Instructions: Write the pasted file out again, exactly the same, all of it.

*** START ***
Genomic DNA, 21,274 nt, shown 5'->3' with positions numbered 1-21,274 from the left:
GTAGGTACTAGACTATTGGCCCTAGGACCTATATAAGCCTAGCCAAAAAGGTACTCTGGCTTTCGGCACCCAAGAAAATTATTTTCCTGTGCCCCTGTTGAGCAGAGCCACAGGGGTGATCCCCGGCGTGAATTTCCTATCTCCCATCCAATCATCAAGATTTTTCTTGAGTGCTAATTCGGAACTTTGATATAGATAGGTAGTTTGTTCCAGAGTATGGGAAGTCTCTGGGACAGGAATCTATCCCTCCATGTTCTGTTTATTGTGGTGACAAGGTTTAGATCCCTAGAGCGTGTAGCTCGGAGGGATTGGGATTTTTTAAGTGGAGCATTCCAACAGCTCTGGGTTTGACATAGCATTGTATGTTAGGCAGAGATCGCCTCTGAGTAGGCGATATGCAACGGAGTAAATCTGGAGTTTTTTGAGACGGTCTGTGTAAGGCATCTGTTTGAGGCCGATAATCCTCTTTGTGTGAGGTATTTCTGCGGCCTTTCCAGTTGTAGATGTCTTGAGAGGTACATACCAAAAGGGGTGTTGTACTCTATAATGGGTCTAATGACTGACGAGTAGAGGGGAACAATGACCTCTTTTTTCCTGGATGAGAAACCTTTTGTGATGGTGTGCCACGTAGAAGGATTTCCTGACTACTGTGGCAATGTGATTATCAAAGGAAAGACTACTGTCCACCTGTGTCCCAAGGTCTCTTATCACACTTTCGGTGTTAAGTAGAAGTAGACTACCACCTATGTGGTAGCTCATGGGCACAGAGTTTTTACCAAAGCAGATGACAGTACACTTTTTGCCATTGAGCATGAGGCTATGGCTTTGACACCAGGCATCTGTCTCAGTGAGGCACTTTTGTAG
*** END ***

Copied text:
Genomic DNA, 21,274 nt, shown 5'->3' with positions numbered 1-21,274 from the left:
GTAGGTACTAGACTATTGGCCCTAGGACCTATATAAGCCTAGCCAAAAAGGTACTCTGGCTTTCGGCACCCAAGAAAATTATTTTCCTGTGCCCCTGTTGAGCAGAGCCACAGGGGTGATCCCCGGCGTGAATTTCCTATCTCCCATCCAATCATCAAGATTTTTCTTGAGTGCTAATTCGGAACTTTGATATAGATAGGTAGTTTGTTCCAGAGTATGGGAAGTCTCTGGGACAGGAATCTATCCCTCCATGTTCTGTTTATTGTGGTGACAAGGTTTAGATCCCTAGAGCGTGTAGCTCGGAGGGATTGGGATTTTTTAAGTGGAGCATTCCAACAGCTCTGGGTTTGACATAGCATTGTATGTTAGGCAGAGATCGCCTCTGAGTAGGCGATATGCAACGGAGTAAATCTGGAGTTTTTTGAGACGGTCTGTGTAAGGCATCTGTTTGAGGCCGATAATCCTCTTTGTGTGAGGTATTTCTGCGGCCTTTCCAGTTGTAGATGTCTTGAGAGGTACATACCAAAAGGGGTGTTGTACTCTATAATGGGTCTAATGACTGACGAGTAGAGGGGAACAATGACCTCTTTTTTCCTGGATGAGAAACCTTTTGTGATGGTGTGCCACGTAGAAGGATTTCCTGACTACTGTGGCAATGTGATTATCAAAGGAAAGACTACTGTCCACCTGTGTCCCAAGGTCTCTTATCACACTTTCGGTGTTAAGTAGAAGTAGACTACCACCTATGTGGTAGCTCATGGGCACAGAGTTTTTACCAAAGCAGATGACAGTACACTTTTTGCCATTGAGCATGAGGCTATGGCTTTGACACCAGGCATCTGTCTCAGTGAGGCACTTTTGTAG